Leading a team isn't easy, but some make it harder on themselves by ignoring a few basic principles of emotional intelligence.
You don't need to be an expert, or focus an extraordinary amount of effort towards emotional intelligence (also referred to as EQ) for you and your team to experience the benefits. By following a few basic principles, you can improve your emotional intelligence, and as a result, improve many things, from employee experience to organizational performance.
How does that work?
IQ and technical skills are important for nearly any business application, but they're only the table stakes that get you into the game. In his seminal Harvard Business Review article, "What Makes a Leader?", Daniel Goleman explains:
It’s not that IQ and technical skills are irrelevant. They do matter, but…they are the entry-level requirements for executive positions.
A leader who excels in emotional intelligence will often be more effective because they already have the primary skill sets that the job requires. In addition to that, they possess a deeper understanding of themselves, their team, and how their thoughts and actions impact success.
Here are five basic advantages a leader with stronger emotional intelligence has over others, and how those advantages benefit the team as a whole:
Self-awareness is described as "the ability to recognize and understand personal moods and emotions and drives, as well as their effect on others."
Why is that so important?
This may seem overly simplified, but self-awareness is the foundation of emotional intelligence. In a nutshell, it's about establishing a more accurate internal barometer — one that is aligned and harmonious with the world around you.
If you've ever worked for someone who flies off the handle at the slightest provocation, you know how those outbursts impacted morale and motivation.
Here's the problem:
This person probably didn't realize they were acting in a way that was counterproductive. Without self-awareness, it's difficult to recognize there might be an issue in the first place. Not many people think, I'm flying off the handle, right now and that's a really smart, effective way to get things done. If they do, they're most likely lacking in empathy, which is another crucial element of EQ.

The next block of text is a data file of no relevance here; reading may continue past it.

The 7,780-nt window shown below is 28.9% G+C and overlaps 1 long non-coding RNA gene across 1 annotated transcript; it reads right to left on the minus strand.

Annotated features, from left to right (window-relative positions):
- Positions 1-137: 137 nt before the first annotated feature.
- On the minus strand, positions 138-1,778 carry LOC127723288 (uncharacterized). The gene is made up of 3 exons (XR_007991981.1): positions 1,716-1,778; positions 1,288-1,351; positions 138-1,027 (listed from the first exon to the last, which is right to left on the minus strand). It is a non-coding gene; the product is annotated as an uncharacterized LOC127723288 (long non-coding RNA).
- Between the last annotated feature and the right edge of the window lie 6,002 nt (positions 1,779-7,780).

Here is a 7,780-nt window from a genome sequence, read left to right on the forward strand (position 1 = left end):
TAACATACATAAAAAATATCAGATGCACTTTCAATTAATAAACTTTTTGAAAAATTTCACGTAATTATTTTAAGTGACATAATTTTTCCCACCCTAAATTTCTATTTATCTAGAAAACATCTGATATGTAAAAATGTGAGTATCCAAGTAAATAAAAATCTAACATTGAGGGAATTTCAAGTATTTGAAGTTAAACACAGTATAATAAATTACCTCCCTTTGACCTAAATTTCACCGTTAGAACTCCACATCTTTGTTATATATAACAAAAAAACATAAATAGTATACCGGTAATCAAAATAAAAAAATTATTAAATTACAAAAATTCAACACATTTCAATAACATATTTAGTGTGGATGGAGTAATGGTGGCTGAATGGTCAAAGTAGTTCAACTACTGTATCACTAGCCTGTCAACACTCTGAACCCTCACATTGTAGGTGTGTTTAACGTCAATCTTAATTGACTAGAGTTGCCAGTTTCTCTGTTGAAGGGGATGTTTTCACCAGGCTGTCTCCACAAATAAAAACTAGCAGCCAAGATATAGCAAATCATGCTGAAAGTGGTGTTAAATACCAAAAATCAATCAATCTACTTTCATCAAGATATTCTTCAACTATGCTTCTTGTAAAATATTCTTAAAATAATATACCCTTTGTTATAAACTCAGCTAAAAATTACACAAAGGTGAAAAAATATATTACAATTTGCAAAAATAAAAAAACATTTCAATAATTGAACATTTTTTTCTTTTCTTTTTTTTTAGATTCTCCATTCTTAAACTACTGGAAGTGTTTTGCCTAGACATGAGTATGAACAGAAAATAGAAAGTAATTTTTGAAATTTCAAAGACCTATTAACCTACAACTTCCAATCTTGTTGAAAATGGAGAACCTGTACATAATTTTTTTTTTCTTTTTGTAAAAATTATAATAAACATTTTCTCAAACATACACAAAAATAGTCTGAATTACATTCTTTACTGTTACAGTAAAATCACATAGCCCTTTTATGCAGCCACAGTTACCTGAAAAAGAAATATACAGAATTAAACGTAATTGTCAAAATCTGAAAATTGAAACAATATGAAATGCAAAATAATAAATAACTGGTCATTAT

In most cases, that feedback loop of self-reflection simply isn't happening.
Most people respect a leader who, when challenged with adversity, stays calm and collected — someone who still treats their colleagues with respect no matter what calamity they're facing. They know the consequences of their outward reactions, and are aware of their impact on others.
It's crucial, but not enough in itself just to understand. Self-awareness is just the first step. The next step is carrying this understanding into a practice of self-regulation.
Self-regulation is all about your commitment to personal accountability. It's useful to think of accountability in this context, not as something you must hold yourself to, but something to embrace.
Let's illustrate this point:
One leader, looking at this commitment to personal accountability as something they must be held to might think, I need to avoid blowing up on my staff because they can't handle it when I do. I'm not going to allow myself to act like that.
Now, this is still miles better than acting without any consideration for the impact it will have on others, but consider an approach where the leader embraces personal accountability: I have the unique ability to make a huge impact on my staff, and I'm excited to make that impact as positive and valuable as possible.